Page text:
An issue the book stresses frequently, and rightly so, is the dangerous potential to feed politically extreme agendas inherent in efforts to gloss over the Wehrmacht's criminal record. But a further admirable quality of the book lies in its recognition that many of those exposed to such apologist gaslighting are not themselves politically extreme. Smelser and Davies, together with Ralf Raths in his examination of popular perceptions of Panzer warfare, appear to recognize that the majority of military enthusiasts who are absorbed by Wehrmacht topics are motivated by genuine, if often narrowly focused, apolitical fascination. The challenge, then, is to engage rather than condemn them, through approaches that are both scholarly and accessible. Such enthusiasts can thus be furnished, and those genuinely sinister forces at work marginalised, with deeper knowledge and understanding of the ideological and criminal context in which the Wehrmacht operated. Raths highlights a successful example of such an approach in the work of the Panzer Museum in Munster.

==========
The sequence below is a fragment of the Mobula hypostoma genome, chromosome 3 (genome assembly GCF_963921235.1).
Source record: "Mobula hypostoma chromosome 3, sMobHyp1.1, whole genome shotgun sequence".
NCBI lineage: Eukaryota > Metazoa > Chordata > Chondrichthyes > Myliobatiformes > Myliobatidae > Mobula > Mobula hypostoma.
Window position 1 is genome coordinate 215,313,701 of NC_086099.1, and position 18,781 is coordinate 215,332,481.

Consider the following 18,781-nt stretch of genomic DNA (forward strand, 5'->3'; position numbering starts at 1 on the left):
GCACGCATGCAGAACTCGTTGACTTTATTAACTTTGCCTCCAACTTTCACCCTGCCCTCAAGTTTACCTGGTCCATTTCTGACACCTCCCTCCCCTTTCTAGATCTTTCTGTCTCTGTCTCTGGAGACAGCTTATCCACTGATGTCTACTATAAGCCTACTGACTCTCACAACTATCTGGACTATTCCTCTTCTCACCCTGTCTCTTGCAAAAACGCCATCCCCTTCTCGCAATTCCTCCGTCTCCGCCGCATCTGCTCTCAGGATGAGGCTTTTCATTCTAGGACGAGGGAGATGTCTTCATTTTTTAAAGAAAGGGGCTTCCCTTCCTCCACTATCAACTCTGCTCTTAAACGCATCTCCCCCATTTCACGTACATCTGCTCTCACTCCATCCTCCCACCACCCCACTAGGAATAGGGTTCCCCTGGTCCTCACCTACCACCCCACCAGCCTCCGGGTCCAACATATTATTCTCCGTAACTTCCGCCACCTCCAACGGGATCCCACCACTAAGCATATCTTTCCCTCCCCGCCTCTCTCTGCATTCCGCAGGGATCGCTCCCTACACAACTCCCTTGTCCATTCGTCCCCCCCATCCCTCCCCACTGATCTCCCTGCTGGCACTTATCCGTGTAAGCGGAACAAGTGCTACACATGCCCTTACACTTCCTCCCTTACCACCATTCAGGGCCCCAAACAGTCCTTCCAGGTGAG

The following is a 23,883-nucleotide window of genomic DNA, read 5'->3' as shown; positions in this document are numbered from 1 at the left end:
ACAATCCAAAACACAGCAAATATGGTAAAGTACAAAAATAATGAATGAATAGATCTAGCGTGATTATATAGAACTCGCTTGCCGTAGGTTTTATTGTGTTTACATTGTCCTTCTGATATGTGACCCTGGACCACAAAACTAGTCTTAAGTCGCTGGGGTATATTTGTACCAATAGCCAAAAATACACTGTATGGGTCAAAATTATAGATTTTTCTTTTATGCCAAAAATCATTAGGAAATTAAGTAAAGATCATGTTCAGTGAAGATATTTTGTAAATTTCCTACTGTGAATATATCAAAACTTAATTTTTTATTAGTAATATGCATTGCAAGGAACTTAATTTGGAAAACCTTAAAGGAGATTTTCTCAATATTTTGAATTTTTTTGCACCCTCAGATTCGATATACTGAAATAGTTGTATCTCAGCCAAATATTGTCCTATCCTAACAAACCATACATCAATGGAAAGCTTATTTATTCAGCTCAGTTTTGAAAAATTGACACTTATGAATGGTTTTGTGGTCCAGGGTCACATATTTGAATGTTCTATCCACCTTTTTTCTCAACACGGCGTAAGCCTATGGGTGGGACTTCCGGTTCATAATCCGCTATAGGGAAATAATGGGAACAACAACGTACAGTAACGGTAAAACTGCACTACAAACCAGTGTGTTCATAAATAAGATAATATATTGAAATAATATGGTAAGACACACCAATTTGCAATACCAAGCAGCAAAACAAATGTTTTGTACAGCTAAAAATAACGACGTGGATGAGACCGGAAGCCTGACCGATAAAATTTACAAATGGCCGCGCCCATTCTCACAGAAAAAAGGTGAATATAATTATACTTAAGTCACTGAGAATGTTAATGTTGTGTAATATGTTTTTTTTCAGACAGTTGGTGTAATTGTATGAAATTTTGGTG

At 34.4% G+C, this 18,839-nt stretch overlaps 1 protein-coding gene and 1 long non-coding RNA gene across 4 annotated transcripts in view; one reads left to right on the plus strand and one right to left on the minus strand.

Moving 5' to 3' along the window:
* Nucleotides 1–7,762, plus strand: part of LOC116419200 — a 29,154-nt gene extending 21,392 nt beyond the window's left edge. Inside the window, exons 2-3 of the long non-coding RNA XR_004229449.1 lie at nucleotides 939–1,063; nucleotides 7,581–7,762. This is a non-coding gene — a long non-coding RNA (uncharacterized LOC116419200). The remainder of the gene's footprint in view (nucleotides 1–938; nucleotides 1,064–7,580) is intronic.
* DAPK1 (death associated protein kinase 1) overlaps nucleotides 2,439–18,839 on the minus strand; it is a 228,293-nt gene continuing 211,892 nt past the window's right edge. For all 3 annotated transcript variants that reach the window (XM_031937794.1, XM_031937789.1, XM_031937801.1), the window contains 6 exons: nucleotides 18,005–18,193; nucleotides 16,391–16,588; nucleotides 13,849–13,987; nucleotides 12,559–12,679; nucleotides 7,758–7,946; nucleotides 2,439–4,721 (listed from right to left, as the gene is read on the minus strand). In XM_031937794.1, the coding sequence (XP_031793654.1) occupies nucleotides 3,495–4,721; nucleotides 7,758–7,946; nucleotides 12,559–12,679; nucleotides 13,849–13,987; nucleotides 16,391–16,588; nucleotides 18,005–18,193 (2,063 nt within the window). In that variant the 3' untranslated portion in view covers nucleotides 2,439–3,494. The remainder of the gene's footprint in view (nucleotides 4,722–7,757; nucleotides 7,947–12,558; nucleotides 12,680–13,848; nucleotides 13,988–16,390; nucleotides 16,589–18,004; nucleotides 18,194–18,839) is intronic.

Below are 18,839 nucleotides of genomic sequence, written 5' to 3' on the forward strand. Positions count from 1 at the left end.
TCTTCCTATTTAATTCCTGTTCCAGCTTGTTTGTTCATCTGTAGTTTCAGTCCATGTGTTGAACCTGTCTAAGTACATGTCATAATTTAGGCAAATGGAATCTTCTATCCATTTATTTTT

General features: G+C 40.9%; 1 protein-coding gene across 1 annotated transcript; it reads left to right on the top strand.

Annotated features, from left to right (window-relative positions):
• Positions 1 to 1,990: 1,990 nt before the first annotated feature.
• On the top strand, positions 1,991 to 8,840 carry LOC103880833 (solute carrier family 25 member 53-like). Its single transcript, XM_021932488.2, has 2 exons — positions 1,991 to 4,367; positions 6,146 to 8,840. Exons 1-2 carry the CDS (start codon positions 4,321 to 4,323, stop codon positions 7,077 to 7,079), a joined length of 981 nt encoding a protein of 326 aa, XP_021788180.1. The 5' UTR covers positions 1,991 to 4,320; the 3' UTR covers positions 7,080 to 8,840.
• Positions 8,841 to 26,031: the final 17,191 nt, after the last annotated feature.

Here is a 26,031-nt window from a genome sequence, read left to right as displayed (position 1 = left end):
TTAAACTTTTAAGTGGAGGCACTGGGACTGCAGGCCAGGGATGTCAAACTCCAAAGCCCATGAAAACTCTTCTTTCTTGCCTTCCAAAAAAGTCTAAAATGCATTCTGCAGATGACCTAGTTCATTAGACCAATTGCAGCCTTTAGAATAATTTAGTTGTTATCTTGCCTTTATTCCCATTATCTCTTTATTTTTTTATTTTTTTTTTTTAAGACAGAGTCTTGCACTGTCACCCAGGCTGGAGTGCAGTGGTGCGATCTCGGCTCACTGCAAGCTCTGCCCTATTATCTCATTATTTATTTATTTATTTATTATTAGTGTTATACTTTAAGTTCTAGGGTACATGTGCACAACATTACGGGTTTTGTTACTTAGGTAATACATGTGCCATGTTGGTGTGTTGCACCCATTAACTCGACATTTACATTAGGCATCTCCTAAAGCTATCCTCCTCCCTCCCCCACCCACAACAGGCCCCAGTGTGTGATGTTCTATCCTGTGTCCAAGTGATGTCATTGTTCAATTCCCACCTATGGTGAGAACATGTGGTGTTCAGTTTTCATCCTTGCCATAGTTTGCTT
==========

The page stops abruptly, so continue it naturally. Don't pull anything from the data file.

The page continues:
All the aforementioned chapters, together with those not mentioned here, are excellently researched and written, and Jens Westemeier is to be commended for assembling such a coherent, high-quality, much-needed collection of essays. It deserves wide readership amongst scholars and students, and this reviewer, for one, hopes that it might yet be modified as appropriate and also translated for still wider dissemination.